Lastly, we brainstormed and analysed possible solutions. There is no point in presenting what we have at this point to the business because it is not clear how many resources we need or what profit we promise in the end.
That is why we wrote down all available options, estimated them, highlighted the risks, and predicted the results.
There is a tempting sensation to trick the product office and not include solutions that are not beneficial for developers themselves (e.g., cheap but leading to an enormous number of crutches and smelling code). Yes, this tactic can work, however, in my opinion, it negatively affects trust between the product and development departments.
Trusting relationships are priceless because they lead to awareness of the importance of tech tasks by business side, so in the end, capacity will be more willingly allocated.
What’s the result?
By following these strategies, we successfully presented the problems and suggested solutions to the higher management levels, including business heads. Through constructive discussions and persuasive arguments, we secured the allocation of two senior developers dedicated to these tasks for the upcoming quarter, without compromising feature development or partner support.
Here is the brief summary:
- It is vital to have a good monitoring and analytics system for tech metrics (not only product metrics). It is impossible to convince someone without arguments. For example, it is much more clear if you present a comparison of development time in certain components (or onboarding into an application) with metrics of code quality.
- You need to convert profit from tech tasks into understandable business metrics and make a comprehensive presentation. For example, “update version of framework/software” for the business side is not really clear. Tell them, for instance, that it is needed because otherwise, in the next year, because of deprecated software, you won’t pass certification or that in this version, critical vulnerabilities were detected and there is a risk of data compromise.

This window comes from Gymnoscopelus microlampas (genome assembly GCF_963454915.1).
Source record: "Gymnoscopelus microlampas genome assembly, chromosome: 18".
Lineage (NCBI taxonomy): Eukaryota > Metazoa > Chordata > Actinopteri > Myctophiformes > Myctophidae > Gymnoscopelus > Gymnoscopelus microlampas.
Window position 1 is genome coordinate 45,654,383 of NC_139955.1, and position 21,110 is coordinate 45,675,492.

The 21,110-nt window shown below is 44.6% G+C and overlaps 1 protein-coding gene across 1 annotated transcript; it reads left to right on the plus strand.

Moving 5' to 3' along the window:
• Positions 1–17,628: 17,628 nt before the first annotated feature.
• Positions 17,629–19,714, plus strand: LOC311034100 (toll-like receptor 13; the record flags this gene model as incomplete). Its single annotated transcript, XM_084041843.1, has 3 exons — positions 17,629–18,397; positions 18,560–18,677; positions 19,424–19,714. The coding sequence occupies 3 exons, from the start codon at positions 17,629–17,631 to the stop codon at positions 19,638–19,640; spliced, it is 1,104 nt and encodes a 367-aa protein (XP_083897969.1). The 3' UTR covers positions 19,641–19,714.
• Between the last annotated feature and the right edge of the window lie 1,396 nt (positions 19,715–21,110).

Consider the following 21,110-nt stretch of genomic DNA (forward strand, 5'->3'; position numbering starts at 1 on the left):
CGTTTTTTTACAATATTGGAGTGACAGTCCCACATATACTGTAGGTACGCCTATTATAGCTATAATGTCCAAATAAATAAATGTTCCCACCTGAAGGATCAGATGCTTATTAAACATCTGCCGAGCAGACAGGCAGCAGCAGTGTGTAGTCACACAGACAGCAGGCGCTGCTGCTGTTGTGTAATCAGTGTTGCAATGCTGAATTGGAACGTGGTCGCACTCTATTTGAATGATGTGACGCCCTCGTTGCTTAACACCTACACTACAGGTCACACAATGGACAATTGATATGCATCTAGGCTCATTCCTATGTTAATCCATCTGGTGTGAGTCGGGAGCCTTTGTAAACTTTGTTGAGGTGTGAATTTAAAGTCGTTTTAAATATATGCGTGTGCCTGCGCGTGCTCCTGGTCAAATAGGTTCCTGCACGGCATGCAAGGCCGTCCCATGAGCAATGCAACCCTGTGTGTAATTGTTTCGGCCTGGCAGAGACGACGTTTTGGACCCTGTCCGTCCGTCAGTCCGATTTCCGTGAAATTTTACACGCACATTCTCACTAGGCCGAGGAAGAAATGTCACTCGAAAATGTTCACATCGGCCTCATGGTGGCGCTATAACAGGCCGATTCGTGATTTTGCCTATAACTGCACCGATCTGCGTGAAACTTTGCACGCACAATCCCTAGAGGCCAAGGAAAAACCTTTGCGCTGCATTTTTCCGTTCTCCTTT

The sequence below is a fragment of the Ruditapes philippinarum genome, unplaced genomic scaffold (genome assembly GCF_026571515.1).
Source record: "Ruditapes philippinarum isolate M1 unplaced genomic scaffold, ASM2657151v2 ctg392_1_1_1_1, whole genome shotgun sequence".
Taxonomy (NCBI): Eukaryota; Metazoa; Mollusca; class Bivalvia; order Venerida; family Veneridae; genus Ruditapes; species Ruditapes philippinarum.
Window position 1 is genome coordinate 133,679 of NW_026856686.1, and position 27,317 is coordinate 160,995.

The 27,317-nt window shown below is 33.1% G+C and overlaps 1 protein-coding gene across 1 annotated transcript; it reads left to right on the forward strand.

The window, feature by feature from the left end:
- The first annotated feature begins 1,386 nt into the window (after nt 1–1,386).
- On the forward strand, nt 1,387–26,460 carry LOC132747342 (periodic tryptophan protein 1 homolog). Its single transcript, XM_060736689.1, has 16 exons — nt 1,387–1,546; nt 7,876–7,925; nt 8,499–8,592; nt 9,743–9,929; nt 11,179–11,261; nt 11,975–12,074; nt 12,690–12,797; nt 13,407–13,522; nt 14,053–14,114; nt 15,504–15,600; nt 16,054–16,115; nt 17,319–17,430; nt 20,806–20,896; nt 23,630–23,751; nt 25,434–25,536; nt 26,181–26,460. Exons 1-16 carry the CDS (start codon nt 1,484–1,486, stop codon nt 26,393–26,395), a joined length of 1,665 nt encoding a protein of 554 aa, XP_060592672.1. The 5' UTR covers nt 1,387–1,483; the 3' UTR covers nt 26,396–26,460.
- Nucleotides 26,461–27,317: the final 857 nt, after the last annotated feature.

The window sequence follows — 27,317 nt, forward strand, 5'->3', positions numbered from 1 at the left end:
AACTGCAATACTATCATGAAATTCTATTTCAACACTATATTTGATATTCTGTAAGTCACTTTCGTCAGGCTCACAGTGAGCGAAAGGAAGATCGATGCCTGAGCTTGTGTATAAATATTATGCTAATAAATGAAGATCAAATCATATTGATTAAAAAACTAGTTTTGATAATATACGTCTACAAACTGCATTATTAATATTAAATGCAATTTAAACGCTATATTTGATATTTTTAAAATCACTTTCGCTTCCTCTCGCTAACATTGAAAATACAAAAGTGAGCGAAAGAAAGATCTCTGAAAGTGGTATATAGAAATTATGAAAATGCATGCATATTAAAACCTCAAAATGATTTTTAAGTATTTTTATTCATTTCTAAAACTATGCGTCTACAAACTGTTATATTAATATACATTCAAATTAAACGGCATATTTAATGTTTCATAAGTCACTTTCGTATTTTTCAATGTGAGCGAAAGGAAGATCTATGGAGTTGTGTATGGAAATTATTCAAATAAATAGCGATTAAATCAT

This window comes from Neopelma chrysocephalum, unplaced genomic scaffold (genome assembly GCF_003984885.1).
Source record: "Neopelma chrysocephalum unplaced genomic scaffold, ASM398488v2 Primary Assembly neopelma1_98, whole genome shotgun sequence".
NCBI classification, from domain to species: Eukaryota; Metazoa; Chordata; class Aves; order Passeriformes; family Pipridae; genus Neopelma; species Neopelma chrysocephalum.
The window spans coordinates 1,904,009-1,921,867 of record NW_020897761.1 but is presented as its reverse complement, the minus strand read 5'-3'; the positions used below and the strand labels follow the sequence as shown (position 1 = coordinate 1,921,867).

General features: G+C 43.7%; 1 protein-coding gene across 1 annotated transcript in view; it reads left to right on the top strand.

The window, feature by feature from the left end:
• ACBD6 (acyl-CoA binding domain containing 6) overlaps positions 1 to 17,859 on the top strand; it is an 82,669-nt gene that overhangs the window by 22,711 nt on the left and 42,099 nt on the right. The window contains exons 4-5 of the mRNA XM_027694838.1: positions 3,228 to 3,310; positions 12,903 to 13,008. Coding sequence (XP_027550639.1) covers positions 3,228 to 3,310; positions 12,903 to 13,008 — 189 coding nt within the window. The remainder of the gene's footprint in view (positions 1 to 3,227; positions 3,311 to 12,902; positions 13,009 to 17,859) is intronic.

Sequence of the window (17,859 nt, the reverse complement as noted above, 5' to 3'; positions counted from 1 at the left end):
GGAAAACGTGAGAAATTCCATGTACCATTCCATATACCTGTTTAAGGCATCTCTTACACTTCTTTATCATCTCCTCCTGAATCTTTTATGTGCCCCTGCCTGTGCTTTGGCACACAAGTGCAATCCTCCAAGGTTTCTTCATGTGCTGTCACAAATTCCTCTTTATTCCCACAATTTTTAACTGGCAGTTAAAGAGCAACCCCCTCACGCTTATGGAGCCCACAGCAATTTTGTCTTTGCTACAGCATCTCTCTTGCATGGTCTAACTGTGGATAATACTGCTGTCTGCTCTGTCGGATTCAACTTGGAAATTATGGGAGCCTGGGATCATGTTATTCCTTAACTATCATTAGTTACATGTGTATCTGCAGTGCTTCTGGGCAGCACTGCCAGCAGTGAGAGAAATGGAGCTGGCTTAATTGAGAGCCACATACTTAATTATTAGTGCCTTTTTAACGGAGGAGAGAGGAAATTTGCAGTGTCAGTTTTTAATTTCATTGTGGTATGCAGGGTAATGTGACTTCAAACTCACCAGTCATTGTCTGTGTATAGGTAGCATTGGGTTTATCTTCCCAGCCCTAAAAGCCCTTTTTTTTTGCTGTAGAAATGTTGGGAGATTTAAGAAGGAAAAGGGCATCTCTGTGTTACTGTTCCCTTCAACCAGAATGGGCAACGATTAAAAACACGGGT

- Log all incidents with related reasons and consequences, as well as highlight works or tasks that could have prevented them but hadn’t been done. It will be an additional argument.
- You should be ready to take the initiative and dig out the necessary information by yourself (interrogate product owners!): examples of SLA in agreements with partners, plans for new integrations for different products, etc.
Sometimes, when I follow these pieces of advice, I realise that the task we wanted to do turns out to be less important than we actually thought, and it is not clear why we tried to force its implementation :)
From ancient times, developers and managers were opposed to each other, acted as the main characters of various memes. I shared with you my experience with communication with the product office. And how are you doing on this matter? How do you achieve mutual understanding?
The author has used AI tools for writing this article. Even though initial idea and structure were their own, inspired by real life experience of working in IT, AI has been utilized to make grammatically correct text with varied vocabulary.